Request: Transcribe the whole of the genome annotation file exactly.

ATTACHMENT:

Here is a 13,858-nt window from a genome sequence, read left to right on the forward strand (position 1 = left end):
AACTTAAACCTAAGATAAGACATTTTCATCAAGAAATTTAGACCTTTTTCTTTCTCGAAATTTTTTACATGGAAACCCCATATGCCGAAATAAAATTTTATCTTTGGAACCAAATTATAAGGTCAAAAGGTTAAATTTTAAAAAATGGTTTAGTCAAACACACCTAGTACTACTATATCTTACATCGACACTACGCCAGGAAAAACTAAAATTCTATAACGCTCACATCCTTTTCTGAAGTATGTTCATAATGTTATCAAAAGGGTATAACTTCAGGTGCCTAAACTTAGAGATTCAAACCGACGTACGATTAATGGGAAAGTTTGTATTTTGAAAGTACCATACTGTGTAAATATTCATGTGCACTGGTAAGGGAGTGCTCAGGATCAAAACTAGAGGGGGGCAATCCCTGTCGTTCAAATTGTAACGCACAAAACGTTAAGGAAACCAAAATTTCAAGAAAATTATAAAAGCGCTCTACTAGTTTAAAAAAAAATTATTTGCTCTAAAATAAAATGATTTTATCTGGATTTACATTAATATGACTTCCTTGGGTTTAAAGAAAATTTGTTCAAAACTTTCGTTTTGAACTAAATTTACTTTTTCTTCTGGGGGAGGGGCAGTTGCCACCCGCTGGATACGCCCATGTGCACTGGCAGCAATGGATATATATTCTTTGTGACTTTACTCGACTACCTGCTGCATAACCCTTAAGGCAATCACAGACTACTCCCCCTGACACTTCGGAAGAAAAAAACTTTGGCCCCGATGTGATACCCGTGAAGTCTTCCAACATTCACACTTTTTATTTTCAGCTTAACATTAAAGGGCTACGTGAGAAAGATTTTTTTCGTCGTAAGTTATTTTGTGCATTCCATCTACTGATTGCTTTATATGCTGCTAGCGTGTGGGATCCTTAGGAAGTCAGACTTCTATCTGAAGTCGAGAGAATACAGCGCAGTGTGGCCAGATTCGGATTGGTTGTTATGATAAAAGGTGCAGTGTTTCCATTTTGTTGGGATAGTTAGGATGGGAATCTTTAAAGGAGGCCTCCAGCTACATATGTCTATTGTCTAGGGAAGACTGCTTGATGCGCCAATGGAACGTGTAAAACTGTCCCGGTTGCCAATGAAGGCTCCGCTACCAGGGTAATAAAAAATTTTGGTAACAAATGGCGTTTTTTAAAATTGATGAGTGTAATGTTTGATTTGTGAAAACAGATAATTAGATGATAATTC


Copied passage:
Here is a 13,858-nt window from a genome sequence, read left to right on the forward strand (position 1 = left end):
AACTTAAACCTAAGATAAGACATTTTCATCAAGAAATTTAGACCTTTTTCTTTCTCGAAATTTTTTACATGGAAACCCCATATGCCGAAATAAAATTTTATCTTTGGAACCAAATTATAAGGTCAAAAGGTTAAATTTTAAAAAATGGTTTAGTCAAACACACCTAGTACTACTATATCTTACATCGACACTACGCCAGGAAAAACTAAAATTCTATAACGCTCACATCCTTTTCTGAAGTATGTTCATAATGTTATCAAAAGGGTATAACTTCAGGTGCCTAAACTTAGAGATTCAAACCGACGTACGATTAATGGGAAAGTTTGTATTTTGAAAGTACCATACTGTGTAAATATTCATGTGCACTGGTAAGGGAGTGCTCAGGATCAAAACTAGAGGGGGGCAATCCCTGTCGTTCAAATTGTAACGCACAAAACGTTAAGGAAACCAAAATTTCAAGAAAATTATAAAAGCGCTCTACTAGTTTAAAAAAAAATTATTTGCTCTAAAATAAAATGATTTTATCTGGATTTACATTAATATGACTTCCTTGGGTTTAAAGAAAATTTGTTCAAAACTTTCGTTTTGAACTAAATTTACTTTTTCTTCTGGGGGAGGGGCAGTTGCCACCCGCTGGATACGCCCATGTGCACTGGCAGCAATGGATATATATTCTTTGTGACTTTACTCGACTACCTGCTGCATAACCCTTAAGGCAATCACAGACTACTCCCCCTGACACTTCGGAAGAAAAAAACTTTGGCCCCGATGTGATACCCGTGAAGTCTTCCAACATTCACACTTTTTATTTTCAGCTTAACATTAAAGGGCTACGTGAGAAAGATTTTTTTCGTCGTAAGTTATTTTGTGCATTCCATCTACTGATTGCTTTATATGCTGCTAGCGTGTGGGATCCTTAGGAAGTCAGACTTCTATCTGAAGTCGAGAGAATACAGCGCAGTGTGGCCAGATTCGGATTGGTTGTTATGATAAAAGGTGCAGTGTTTCCATTTTGTTGGGATAGTTAGGATGGGAATCTTTAAAGGAGGCCTCCAGCTACATATGTCTATTGTCTAGGGAAGACTGCTTGATGCGCCAATGGAACGTGTAAAACTGTCCCGGTTGCCAATGAAGGCTCCGCTACCAGGGTAATAAAAAATTTTGGTAACAAATGGCGTTTTTTAAAATTGATGAGTGTAATGTTTGATTTGTGAAAACAGATAATTAGATGATAATTC